Health Care Reform Update: Guidance Issued on Coverage of Preventive Services
July 16, 2010
The Department of Health and Human Services (HHS), the Internal Revenue Service, and the Department of Labor jointly issued interim final regulations requiring new (i.e., non-grandfathered) health plans to cover listed preventive services and eliminate cost-sharing requirements for such services under the Patient Protection and Affordable Care Act (PPACA).
The regulations will apply to employers that offer non-grandfathered plans after September 23 (effective January 1, 2010, for calendar-year plans). Similar to previously released rules, grandfathered plans are exempt from the mandate to provide full first-dollar coverage for preventive services.
Services such as blood pressure, diabetes and cholesterol tests; many cancer screenings; routine vaccinations; and regular wellness visits for infants and children will become more accessible for many Americans under these rules. Currently, Americans use preventive services at about half the recommended rate, HHS estimates. Under the regulations, new health plans must cover these preventive services without charging patients a co-payment, co-insurance, or deductible for preventive services delivered by a network provider. However, institutions will be able to continue cost-sharing requirements for preventive services that employees receive from out-of-network providers.
Covered Preventive Services
- Pediatric care. New health plans must cover preventive care for children recommended under the Bright Futures guidelines, developed by the Health Resources and Services Administration with the American Academy of Pediatrics. These guidelines recommend the services that pediatricians and other health care professionals should provide to children up to age 21, including regular pediatric visits, vision and hearing screenings, developmental assessments, immunizations, and screening and counseling to address obesity and help children maintain a healthy weight.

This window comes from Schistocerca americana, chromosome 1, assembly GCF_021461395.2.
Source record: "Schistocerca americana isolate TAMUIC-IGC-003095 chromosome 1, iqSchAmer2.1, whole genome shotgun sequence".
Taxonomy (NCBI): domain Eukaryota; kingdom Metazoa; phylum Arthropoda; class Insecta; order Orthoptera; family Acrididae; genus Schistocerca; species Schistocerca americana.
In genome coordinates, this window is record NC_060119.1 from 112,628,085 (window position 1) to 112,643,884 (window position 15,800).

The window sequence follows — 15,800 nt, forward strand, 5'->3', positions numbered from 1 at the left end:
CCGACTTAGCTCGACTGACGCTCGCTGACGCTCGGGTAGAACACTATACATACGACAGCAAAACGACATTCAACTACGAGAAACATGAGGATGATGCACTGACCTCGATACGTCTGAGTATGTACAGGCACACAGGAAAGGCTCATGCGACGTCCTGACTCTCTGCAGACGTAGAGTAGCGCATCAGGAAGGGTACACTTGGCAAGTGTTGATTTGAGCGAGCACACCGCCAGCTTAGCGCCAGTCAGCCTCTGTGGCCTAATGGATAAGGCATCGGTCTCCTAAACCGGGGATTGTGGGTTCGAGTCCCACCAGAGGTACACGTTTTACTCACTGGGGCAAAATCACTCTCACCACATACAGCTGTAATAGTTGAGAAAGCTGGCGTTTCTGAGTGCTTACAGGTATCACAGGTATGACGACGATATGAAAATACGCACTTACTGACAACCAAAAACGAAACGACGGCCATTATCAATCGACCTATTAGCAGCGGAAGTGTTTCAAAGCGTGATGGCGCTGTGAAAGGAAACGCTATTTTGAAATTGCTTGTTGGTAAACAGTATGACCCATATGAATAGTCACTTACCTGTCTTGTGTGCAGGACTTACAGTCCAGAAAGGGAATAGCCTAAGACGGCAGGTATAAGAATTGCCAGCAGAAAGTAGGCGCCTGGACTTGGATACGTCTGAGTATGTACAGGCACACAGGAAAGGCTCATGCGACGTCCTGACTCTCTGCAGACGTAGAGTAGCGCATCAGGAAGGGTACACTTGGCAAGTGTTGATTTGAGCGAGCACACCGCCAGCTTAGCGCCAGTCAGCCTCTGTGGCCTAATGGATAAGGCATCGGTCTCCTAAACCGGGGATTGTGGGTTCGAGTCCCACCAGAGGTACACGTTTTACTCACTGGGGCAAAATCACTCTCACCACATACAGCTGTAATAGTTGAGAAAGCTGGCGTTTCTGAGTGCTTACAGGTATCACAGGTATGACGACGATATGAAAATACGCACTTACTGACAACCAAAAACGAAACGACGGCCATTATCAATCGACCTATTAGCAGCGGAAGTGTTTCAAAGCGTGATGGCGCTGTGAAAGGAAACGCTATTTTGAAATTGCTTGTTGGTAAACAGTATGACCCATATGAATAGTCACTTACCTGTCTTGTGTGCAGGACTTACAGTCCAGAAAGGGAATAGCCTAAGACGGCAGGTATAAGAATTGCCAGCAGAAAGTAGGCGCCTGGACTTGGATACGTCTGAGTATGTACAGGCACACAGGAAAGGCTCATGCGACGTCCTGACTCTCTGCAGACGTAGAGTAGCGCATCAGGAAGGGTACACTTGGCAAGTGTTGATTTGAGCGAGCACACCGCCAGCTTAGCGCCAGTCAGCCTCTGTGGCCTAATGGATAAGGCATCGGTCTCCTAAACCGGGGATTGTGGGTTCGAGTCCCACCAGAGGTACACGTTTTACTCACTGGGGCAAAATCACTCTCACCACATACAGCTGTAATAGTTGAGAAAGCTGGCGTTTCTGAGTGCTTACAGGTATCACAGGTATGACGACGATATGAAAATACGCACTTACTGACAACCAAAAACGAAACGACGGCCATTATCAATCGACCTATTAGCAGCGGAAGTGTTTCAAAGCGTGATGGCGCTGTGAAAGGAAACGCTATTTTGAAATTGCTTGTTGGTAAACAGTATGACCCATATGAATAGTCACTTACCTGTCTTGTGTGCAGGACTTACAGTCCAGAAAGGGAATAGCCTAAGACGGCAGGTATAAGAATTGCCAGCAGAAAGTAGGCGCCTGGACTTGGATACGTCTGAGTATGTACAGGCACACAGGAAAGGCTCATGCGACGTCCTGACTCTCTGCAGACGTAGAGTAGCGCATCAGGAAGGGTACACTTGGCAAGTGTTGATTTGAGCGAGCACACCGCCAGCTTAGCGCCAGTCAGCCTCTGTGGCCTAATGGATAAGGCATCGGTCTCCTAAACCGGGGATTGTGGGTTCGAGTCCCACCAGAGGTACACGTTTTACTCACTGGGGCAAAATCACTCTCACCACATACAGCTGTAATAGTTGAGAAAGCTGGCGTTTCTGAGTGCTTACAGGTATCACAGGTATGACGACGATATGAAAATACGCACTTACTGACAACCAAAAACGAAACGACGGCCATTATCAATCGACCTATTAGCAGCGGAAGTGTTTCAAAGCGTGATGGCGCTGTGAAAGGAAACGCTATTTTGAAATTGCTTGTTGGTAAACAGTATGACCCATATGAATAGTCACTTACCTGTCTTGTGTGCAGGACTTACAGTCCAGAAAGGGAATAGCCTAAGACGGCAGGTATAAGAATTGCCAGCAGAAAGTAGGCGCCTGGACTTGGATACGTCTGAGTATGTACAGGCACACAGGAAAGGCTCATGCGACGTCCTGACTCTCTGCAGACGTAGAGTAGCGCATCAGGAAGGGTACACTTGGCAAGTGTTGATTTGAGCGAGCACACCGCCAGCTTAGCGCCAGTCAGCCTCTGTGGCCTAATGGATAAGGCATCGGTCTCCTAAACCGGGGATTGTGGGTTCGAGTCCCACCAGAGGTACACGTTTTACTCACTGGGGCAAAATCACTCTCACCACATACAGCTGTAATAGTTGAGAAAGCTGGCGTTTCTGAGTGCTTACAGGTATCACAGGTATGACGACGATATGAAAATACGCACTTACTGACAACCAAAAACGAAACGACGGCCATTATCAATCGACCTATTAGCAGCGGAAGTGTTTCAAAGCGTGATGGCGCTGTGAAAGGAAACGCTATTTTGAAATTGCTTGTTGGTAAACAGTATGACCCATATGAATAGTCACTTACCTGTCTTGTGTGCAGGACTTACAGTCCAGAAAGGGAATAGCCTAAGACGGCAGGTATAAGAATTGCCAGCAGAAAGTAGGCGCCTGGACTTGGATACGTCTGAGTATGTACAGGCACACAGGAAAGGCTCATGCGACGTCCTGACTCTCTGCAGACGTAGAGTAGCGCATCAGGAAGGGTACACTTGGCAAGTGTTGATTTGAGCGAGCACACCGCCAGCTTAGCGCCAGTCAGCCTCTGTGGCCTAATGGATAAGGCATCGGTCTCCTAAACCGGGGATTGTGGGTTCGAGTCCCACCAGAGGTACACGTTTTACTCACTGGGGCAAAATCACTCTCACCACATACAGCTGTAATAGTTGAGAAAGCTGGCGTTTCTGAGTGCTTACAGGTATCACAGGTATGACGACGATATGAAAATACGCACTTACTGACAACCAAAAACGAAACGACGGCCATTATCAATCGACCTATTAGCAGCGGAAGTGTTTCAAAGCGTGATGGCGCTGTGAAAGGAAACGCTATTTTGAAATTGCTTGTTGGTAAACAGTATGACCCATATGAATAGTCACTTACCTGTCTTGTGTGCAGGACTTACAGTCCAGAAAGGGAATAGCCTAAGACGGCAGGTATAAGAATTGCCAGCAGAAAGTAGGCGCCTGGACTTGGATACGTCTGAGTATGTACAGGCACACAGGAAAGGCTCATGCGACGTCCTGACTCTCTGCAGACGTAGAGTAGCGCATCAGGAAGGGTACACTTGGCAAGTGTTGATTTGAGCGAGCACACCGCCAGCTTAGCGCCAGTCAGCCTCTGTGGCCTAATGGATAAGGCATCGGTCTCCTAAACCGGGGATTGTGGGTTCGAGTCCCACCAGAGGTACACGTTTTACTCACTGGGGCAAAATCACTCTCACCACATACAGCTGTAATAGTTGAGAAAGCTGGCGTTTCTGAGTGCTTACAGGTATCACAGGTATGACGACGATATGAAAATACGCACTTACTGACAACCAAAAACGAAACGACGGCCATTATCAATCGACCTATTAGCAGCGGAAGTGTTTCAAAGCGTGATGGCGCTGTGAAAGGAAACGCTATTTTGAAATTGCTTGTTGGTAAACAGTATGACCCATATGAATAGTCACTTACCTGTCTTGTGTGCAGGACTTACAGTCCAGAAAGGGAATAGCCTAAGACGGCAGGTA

- Prevention for women. Health plans must cover preventive care for women as identified by the U.S. Preventive Services Task Force and detailed in the new regulations. Such care includes anemia and infection screening for pregnant women and breast cancer mammography screenings every one to two years for women over 40. In addition, an independent group of experts-including doctors, nurses, and scientists-has developed new guidelines on required preventive services; these are expected to be issued by Aug. 1, 2011.
- Preventive services. The U.S. Preventive Services Task Force rates preventive services. Those receiving a grade of A or B are covered under these rules, including (with some limitations) breast and colon cancer screenings; screening for vitamin deficiencies during pregnancy; screenings for diabetes, high cholesterol, and high blood pressure; and tobacco cessation counseling. A list of covered preventive services for adults can be found at the government's healthcare.gov Web site.
- Vaccines. New health plans will be required to cover a set of standard vaccines recommended by the Advisory Committee on Immunization Practices. These range from routine childhood immunizations to periodic tetanus shots for adults.
- Sponsors of insured and self-insured group health plans should:
- Determine what changes to their existing preventive services are necessary to ensure compliance.
- Determine cost/benefit of grandfathering with respect to preventive services.
- Consult with their benefits adviser to ascertain the cost implications of compliance.
- Coordinate with their carrier/TPA to ensure administrative compliance by the required effective date.
- Update their summary plan description and other benefit materials to reflect any changes made to existing preventive services.
Resources:Aon Consulting Health Care Alert
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